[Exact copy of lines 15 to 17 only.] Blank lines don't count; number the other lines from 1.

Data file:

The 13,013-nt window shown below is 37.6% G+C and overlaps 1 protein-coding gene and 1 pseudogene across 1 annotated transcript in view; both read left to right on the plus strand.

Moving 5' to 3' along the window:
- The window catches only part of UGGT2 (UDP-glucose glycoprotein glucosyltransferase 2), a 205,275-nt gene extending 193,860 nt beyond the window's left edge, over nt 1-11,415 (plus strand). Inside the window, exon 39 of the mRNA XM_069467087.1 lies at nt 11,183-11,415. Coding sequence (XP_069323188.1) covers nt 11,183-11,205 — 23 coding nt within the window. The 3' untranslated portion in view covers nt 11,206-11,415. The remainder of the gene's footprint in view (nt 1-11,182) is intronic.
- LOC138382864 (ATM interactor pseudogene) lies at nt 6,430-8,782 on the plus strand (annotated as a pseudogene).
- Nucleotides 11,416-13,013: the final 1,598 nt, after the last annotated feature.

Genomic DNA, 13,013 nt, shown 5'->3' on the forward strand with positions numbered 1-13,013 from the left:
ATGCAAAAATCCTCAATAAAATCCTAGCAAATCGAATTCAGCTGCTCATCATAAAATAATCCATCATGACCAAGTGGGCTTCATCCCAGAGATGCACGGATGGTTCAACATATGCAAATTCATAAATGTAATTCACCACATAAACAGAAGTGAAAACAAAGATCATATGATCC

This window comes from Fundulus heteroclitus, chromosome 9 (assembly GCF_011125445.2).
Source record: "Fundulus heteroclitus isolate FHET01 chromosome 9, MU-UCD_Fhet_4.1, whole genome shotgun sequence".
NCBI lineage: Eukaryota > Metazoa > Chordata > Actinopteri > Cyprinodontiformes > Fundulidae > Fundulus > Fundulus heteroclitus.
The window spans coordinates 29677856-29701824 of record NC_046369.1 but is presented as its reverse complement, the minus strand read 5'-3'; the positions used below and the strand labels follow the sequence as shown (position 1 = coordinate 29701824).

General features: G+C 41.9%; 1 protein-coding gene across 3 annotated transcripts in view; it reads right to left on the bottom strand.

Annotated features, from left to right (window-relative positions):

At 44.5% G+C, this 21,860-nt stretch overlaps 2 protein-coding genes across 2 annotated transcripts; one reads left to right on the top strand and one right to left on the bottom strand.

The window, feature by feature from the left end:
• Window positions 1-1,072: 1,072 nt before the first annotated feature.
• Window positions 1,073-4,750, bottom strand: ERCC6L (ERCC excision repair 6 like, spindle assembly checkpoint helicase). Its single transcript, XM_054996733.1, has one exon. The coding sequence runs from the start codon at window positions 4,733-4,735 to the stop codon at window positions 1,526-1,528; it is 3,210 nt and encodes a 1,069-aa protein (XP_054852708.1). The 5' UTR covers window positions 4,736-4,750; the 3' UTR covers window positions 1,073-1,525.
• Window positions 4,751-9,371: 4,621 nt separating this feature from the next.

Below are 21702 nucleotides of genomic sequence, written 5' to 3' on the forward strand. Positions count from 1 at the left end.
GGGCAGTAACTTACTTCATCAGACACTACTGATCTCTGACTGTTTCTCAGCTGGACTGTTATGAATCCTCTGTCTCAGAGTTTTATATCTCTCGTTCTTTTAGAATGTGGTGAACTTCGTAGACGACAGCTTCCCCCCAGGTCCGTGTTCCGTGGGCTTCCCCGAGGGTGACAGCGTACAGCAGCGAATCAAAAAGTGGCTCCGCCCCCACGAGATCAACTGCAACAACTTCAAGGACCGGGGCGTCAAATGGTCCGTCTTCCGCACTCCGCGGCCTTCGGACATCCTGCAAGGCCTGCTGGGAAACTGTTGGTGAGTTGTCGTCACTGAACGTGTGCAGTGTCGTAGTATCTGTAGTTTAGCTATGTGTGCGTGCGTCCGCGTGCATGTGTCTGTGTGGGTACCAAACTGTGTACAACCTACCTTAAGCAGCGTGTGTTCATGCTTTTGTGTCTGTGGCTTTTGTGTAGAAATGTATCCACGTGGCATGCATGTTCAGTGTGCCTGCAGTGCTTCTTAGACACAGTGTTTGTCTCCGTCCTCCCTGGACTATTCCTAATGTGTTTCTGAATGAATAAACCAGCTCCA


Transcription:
The window, feature by feature from the left end:
• Window positions 1-1,072: 1,072 nt before the first annotated feature.
• Window positions 1,073-4,750, bottom strand: ERCC6L (ERCC excision repair 6 like, spindle assembly checkpoint helicase). Its single transcript, XM_054996733.1, has one exon. The coding sequence runs from the start codon at window positions 4,733-4,735 to the stop codon at window positions 1,526-1,528; it is 3,210 nt and encodes a 1,069-aa protein (XP_054852708.1). The 5' UTR covers window positions 4,736-4,750; the 3' UTR covers window positions 1,073-1,525.